In a telling example, former FDIC chair William Isaac showed how mark-to-market accounting horribly distorted values. Based on a case study of a tranche securities owned by Wells Fargo, one MBS’ maximum expected losses was $100 million, and it held $172 million in subordinated collateral. Yet FAS 157 forced the bank to record losses as $913 million—more than 800% of the highest projected losses. This needless destruction of capital forced some firms—e.g., Bear Stearns and Lehman Brothers—under as they couldn’t access cash to meet daily needs, and, coupled with the government’s haphazard and inconsistent response, turned the episode into a full-fledged panic, decimating investor confidence.
Ours is one of many hypotheses about 2008, and in the years since, the evidence supporting it has steadily built up. If the assets themselves were toxic, rather than the accounting rule, time would prove them to be failures. Yet that doesn’t appear to be the case. Those securities came back—and even became profitable—years afterwards. CWABS 2006-7, for example, went from presumed dead to nearly recovering its value by 2013. There are also individual stories of investors who bought low and reaped the rewards. A team at Citigroup bid on a portfolio of CDOs in 2012—paying $6.3 billion, an average of 38 cents on the dollar—which has paid off tremendously. The bank has a firm hold on the CDO market and has pulled in almost $2 billion in revenue over the past three years. Similarly, across the pond, two individuals’ big bet in the mortgage-backed bonds of failed UK bank Northern Rock worked out in a big way, as the debt regained almost all its face value by the time it was redeemed. Though Northern Rock wasn’t subject to FAS 157, mark-to-market accounting had a global ripple effect since it decimated the mortgage-backed securities market, so UK banks felt it too. This is all compelling evidence of a misapplied accounting rule.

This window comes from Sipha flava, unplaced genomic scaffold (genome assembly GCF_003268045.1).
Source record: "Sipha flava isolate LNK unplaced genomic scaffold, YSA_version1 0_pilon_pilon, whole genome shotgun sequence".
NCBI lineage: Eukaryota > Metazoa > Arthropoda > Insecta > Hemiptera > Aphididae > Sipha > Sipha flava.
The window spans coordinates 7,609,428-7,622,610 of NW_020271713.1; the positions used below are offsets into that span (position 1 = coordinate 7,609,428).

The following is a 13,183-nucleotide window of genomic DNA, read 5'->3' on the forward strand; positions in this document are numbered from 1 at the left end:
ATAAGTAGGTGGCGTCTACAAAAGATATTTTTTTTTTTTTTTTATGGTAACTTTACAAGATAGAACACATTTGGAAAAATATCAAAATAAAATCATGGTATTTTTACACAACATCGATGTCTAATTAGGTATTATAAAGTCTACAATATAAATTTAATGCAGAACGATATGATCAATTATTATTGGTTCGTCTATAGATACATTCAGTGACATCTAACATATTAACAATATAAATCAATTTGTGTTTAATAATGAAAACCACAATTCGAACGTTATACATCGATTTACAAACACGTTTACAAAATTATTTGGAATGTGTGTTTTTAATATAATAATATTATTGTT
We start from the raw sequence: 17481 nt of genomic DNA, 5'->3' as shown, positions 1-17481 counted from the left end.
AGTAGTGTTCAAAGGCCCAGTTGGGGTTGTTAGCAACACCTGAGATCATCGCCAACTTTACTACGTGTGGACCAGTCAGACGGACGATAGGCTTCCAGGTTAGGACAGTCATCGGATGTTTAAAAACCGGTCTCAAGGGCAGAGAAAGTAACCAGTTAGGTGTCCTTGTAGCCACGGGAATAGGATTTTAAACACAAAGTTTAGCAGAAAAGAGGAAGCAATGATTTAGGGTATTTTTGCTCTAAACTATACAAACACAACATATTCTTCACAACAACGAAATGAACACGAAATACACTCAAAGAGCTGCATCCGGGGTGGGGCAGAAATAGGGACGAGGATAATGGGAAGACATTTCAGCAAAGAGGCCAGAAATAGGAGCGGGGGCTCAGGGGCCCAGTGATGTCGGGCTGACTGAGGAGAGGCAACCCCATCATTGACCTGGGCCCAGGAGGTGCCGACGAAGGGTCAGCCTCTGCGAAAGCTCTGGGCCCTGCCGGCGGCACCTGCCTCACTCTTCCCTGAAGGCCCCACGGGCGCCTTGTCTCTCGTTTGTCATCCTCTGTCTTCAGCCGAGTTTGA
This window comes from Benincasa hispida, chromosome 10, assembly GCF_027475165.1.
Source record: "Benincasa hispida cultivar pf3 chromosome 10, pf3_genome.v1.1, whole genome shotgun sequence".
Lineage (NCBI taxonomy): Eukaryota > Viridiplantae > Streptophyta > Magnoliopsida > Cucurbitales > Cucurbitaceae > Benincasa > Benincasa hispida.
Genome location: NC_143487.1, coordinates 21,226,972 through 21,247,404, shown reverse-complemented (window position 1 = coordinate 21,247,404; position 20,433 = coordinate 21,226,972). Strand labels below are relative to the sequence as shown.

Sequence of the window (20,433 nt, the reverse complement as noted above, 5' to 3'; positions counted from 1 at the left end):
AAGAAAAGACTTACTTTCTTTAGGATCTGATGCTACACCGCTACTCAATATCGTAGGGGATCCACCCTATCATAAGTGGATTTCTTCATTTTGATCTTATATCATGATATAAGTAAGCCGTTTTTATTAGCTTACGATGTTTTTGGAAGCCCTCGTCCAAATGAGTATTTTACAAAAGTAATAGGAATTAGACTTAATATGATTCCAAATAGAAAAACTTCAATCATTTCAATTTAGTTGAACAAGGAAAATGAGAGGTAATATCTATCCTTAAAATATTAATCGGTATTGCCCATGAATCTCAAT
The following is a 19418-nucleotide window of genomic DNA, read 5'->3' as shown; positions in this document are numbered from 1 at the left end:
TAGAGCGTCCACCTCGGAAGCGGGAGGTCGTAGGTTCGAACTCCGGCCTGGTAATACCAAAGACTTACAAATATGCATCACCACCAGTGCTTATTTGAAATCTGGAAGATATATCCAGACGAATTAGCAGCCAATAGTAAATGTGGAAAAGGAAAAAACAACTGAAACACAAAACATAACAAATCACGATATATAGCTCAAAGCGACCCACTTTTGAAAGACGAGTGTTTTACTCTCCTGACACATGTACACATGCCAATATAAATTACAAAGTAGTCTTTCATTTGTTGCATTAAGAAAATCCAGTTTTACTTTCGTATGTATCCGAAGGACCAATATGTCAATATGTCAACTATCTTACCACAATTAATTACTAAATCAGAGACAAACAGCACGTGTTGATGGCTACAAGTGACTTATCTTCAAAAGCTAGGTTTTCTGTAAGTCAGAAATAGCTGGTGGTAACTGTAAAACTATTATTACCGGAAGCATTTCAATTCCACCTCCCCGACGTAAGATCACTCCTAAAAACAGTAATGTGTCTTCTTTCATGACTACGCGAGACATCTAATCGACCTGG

Now, perhaps a skeptic would argue these are all one-off anecdotes, highlighting the talents of brilliant traders. However, there is a clear-cut example showing the accounting rule, not the assets, was toxic: Maiden Lane. Maiden Lane refers to three funds the Fed used to buy various “toxic” assets, and the first was established during the Bear Stearns saga. JPMorganChase would agree to participate only if the government took on Bear’s troubled assets—which the Fed did via Maiden Lane I. This put supposedly toxic assets into a non-FAS 157 environment (since mark-to-market accounting didn’t apply to the Fed), establishing a counterfactual.[i] How did the assets fare without that accounting rule’s onerous effects? Just fine, actually. The Fed’s Maiden Lane fund actually produced profits because those “troubled” assets matured and paid back interest. How could an allegedly toxic asset possibly be profitable?[ii]
We present this not to dwell on the past, but because it holds important investing lessons for the future. Given how prevalent 2008-related fears still are today, it is important not to rewrite what happened so it fits today’s message that Asset X[iii] is about to implode and take the world down with it. Though “toxic assets” comprise a large part of the narrative, abundant evidence refutes that claim: The assets themselves weren’t problematic. Overlooked factors precipitated the Financial Crisis, and though it isn’t the mainstream version, we’re pretty sure it’s also the truth. Understanding what actually happened in addition to what many people think happened is crucial when investing.
[i] Or a “control group,” if you prefer scientific method-y language.
[ii] Answer: It’s not toxic.
[iii] Pick from any of the assets touted as “the next 2008.” Student loans, subprime auto loans, energy loans, what have you.